Most of the labored questions about religion and American politics–around George W. Bush’s invocation of Jesus Christ, or Joe Lieberman’s observation of the Sabbath–strike the author and law professor Stephen Carter as no-brainers. The separation of church and state, he points out, has never kept religious conscience or language out of our politics. The question that interests him, as a religious man and an activist, is rather the right distance from politics that keeps religion radical and pure, like the Hebrew prophets, like Fannie Lou Hamer and other religious heroes of the American civil rights movement.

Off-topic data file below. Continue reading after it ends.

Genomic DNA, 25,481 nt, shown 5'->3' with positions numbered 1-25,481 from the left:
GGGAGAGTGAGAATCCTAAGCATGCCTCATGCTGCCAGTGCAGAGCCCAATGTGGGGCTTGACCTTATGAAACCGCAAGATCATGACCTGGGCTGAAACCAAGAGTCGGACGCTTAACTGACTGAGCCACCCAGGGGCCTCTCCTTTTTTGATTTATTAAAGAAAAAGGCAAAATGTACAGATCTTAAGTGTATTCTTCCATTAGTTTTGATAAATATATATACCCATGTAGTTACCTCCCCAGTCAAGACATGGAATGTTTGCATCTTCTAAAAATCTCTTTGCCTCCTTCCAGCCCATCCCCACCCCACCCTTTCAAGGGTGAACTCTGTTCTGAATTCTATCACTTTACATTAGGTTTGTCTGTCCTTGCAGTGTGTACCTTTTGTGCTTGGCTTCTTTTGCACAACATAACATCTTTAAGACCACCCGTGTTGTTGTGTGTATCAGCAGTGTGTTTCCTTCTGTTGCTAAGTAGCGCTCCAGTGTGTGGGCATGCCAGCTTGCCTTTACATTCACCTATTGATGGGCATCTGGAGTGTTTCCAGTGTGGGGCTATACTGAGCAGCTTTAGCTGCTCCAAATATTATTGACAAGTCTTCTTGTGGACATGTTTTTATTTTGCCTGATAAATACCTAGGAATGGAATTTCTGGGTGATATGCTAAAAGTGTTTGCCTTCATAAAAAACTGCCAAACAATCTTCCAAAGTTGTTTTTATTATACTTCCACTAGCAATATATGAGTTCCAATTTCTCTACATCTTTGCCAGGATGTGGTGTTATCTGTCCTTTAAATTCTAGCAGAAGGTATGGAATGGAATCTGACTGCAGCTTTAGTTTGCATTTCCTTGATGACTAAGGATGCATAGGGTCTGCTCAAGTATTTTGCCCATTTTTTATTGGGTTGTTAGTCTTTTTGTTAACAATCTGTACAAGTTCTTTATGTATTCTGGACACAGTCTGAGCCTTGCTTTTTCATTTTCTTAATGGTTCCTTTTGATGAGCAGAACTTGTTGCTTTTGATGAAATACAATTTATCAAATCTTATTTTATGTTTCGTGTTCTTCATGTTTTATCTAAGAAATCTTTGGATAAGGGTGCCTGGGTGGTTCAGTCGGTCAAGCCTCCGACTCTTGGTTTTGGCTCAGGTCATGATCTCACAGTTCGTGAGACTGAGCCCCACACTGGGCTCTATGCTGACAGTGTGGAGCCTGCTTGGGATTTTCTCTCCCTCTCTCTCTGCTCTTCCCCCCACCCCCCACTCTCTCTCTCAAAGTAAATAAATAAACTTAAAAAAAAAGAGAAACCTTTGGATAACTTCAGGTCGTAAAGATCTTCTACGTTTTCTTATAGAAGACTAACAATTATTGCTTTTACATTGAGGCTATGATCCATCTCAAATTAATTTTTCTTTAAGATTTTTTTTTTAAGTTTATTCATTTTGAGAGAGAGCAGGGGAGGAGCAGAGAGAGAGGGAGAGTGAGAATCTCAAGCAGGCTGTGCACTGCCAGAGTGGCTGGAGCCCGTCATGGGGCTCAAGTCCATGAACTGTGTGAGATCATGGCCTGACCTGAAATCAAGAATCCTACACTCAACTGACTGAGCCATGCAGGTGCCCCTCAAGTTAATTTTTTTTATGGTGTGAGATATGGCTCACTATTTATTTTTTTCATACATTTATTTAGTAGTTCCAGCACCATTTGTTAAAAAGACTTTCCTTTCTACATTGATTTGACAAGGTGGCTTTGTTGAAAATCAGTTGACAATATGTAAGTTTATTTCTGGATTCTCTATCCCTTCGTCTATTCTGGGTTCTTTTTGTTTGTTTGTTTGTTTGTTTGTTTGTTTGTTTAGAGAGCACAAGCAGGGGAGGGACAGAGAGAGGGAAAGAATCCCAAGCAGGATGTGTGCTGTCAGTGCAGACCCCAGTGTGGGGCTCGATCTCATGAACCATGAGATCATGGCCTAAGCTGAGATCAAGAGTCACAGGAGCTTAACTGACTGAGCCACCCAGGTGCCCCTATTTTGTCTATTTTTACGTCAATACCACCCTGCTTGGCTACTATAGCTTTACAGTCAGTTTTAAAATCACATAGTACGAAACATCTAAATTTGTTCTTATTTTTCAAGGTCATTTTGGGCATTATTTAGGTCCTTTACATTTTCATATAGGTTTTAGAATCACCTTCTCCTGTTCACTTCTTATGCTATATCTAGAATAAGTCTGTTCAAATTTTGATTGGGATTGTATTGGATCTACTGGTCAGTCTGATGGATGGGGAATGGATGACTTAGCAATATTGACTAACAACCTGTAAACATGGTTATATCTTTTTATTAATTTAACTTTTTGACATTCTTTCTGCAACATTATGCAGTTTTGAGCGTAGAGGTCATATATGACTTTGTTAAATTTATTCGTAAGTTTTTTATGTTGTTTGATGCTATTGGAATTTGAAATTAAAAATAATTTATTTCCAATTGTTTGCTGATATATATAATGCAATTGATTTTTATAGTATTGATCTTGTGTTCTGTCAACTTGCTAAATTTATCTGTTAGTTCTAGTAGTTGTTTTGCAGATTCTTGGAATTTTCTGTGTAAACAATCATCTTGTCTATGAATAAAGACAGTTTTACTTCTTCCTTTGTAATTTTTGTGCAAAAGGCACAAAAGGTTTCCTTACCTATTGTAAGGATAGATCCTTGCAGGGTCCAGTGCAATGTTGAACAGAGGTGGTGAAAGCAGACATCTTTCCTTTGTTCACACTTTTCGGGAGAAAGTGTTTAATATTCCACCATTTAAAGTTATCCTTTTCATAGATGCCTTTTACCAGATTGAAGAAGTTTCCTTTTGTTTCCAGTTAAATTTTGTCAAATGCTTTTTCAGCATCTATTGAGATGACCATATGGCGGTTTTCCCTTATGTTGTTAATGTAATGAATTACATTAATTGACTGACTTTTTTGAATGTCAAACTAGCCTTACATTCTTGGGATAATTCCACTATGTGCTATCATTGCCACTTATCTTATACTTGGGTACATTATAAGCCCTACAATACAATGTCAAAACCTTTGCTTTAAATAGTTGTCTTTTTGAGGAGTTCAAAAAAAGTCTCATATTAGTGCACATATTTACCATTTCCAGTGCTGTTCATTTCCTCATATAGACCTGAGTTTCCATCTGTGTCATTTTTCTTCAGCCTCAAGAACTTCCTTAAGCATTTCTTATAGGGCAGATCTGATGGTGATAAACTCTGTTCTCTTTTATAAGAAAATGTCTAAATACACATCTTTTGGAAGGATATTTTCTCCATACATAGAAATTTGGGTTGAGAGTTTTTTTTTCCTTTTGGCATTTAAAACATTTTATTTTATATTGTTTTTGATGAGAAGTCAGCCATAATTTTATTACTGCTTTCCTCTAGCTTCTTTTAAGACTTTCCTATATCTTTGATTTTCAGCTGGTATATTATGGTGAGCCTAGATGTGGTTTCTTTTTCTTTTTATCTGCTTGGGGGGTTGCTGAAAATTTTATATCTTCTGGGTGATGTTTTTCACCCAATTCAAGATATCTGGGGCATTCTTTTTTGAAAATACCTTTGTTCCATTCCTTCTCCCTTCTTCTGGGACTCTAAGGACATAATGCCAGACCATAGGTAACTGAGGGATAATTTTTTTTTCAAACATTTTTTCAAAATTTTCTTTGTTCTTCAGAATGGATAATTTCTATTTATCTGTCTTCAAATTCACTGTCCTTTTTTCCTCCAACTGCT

The mission is to keep religious voices faithful to a vision of truth, far from the inside arguments over slices of the legislative pie. The risk of closeness, he says, is corruption of religion, not politics-and he sees the corruption right and left in religious America today. Stephen Carter’s warning about “God’s Name in Vain” is this hour on The Connection.
(Hosted by Christopher Lydon)
Stephen Carter, author of “God’s Name in Vain: the wrongs and rights of religion in politics”.